FullSizeRender (1)Friday afternoon the terrorist attacks around the world certainly took our collective breath away. The stunning, horrific realities and the wild insecurity we can feel when somewhere familiar becomes unsafe is a potent storyteller. There is something in this though, that we can really listen to.

Things tend to happen in slow motion after this kind of news, almost like they do in our memories during scary recollections of a car accident or a big fall, because when some beloved familiar place is deemed unsafe we can tingle with such scare it pushes us towards vitality. It’s awareness. In ways, the fear these familiarities provoke shrinks the world, changes the scope of what is at stake every single day for every single one of us, and connects us again to how similar we are. Sounds have been crisper under our feet since Friday, the breeze on our face more notable this weekend, and all of a sudden the moment we’re in takes on quite a significance. We can feel so alive and connected to each other in this fear.

We all know fear hones priorities, even momentarily, and reminds us of the sincere gift of a day with those we love. With the news Friday the every day constructed problems at work or in our personal lives dim as the monumental relevance of connection, friendship, family, and freedom again takes on new light. This is a cycle, of course. We cannot hold the intensity and fears of our insecurity in our hands ALL the time to drive presence. Most of us can’t be mindful every single moment either. We’d be muzzled and paralyzed if we let this tincture of storytelling in too much too soon too constantly…but there’s this:

It’s Sunday now. All over the world today we’re waking up to a slightly different reality. The one after Friday’s news that has our innocence shed away again even so very slightly. We wake up and feel the weight of a child in our lap a little bit more, a small hand in our own — stretching us to the fridge to grab orange juice — fills out our palm unlike ever before. The fidelity with which we hear the little melodic signing as our children play and explore the space of a Sunday stuns. For these are the moments when the world really is in Technicolor, high-definition sound, and magnificently tactile. This morning even the warm floor in front of the fire felt a bit more precious under my toes.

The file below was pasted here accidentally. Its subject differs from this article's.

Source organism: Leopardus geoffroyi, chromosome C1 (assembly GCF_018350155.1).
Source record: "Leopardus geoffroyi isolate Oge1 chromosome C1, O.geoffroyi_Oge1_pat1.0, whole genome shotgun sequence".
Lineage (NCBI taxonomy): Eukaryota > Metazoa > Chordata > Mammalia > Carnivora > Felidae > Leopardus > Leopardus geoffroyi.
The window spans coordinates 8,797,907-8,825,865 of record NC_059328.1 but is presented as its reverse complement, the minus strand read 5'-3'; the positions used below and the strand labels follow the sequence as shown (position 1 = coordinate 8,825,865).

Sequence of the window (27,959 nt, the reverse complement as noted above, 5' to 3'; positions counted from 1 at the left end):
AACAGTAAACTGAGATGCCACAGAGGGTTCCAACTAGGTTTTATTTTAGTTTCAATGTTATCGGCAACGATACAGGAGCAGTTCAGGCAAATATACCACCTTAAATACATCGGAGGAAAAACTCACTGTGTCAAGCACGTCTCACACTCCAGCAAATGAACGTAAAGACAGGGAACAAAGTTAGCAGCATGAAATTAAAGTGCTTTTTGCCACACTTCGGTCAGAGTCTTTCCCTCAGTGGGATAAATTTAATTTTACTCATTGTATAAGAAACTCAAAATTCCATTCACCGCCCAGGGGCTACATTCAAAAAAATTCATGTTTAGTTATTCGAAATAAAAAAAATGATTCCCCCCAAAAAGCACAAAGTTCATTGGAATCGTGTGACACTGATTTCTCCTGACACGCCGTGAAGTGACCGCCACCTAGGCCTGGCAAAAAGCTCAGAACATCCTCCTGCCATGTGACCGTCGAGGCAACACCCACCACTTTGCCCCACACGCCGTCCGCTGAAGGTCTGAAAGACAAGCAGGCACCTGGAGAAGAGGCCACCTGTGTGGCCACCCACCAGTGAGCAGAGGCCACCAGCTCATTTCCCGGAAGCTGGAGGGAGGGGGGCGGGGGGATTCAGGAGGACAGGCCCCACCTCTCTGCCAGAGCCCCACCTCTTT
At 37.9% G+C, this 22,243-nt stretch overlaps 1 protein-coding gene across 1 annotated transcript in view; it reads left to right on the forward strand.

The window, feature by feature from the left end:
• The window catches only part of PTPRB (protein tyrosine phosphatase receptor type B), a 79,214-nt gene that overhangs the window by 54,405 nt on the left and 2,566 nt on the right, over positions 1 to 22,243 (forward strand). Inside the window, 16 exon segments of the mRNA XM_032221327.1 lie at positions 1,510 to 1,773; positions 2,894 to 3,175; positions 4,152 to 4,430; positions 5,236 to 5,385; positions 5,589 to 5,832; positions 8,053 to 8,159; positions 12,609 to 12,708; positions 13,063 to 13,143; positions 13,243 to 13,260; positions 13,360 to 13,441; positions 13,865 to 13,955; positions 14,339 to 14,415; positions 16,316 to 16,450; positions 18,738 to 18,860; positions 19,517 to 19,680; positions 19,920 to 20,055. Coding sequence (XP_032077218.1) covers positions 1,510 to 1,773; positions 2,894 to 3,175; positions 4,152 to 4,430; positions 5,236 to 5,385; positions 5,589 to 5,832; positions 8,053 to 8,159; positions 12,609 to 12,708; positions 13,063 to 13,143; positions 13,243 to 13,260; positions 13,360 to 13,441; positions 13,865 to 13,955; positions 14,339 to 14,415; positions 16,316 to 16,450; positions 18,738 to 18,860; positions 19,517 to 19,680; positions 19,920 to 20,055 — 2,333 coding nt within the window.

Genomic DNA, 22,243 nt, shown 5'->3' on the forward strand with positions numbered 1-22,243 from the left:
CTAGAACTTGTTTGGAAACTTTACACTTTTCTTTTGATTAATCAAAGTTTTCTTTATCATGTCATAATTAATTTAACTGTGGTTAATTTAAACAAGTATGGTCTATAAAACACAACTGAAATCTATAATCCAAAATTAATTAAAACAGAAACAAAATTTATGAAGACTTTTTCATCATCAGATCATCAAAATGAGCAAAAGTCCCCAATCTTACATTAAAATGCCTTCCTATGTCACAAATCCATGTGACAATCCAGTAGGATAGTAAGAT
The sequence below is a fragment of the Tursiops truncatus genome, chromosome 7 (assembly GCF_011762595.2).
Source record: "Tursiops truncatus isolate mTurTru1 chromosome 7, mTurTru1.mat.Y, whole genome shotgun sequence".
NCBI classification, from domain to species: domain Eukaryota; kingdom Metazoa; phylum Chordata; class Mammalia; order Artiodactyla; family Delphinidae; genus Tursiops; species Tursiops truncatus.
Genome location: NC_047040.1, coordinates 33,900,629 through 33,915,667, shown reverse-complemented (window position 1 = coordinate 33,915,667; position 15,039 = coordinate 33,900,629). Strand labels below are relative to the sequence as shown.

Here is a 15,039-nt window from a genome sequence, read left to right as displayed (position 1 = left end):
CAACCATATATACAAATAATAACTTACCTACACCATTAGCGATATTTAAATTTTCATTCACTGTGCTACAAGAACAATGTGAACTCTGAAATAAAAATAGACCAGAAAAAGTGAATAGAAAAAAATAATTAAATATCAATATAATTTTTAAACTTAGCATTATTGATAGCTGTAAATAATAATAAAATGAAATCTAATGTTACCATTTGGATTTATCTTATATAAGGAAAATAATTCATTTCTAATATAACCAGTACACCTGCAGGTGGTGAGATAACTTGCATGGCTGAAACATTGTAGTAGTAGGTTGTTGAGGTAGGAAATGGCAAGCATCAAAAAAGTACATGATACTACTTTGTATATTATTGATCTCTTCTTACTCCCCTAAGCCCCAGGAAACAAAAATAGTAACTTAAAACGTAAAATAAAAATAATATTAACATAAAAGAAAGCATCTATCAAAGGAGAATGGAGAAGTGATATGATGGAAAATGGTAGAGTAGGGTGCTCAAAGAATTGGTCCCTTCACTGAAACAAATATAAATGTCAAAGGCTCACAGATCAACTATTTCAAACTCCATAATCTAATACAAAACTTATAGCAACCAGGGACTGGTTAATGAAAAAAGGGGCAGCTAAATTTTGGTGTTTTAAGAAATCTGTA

That’s the bountiful gift fear gives us as parents as we reconcile how we live and nurture. We’re delivered mindfulness without such an effort. The blur is gone as we take in the stunning gift of the little lives in our midst.

For me the mindfulness began loudly on Friday afternoon — I was at work when the news of the attacks broke on twitter; my team and I tried to make sense of it. I left work to return to my boys and in the early evening through a steady, populating rain my family and I stepped out of the dark evening and into a church we’d never been. We weren’t there for a service rather a scheduled piano recital. My 7 year-old has only played this big instrument for 2 months and so when he opened the concert as the first little player I cannot begin to describe how much space those sparse notes held in the air. A little boy steps up to the piano with his music. A big, airy quiet church, pews full of families, and the tiny intentional notes pierce the quiet. Terror, war, and the imaginable act of killing vanishes as something beautiful begins. Just Mary Had A Little Lamb… Music, a small earnest player, and the gift of wild presence. I took the moment in, in a way I couldn’t have, without the fear I never wanted.

I say this: let us take the energy from this fear today and willingly splash around in this mindfulness. Use all of our senses to breathe in the wonder of our children as these stories of terror reckon with our hearts. This presence, this awareness, this tactile aliveness, this lucky-to-be-alive thinking is a great big gift. And the fear we feel can steer us into more every-day kindness from here forward. In my mind there’s no doubt that’s the beginning of the construction of bigger peace.

Mindful parenting

Avoid watching too much news & helping children understand and cope with news of disaster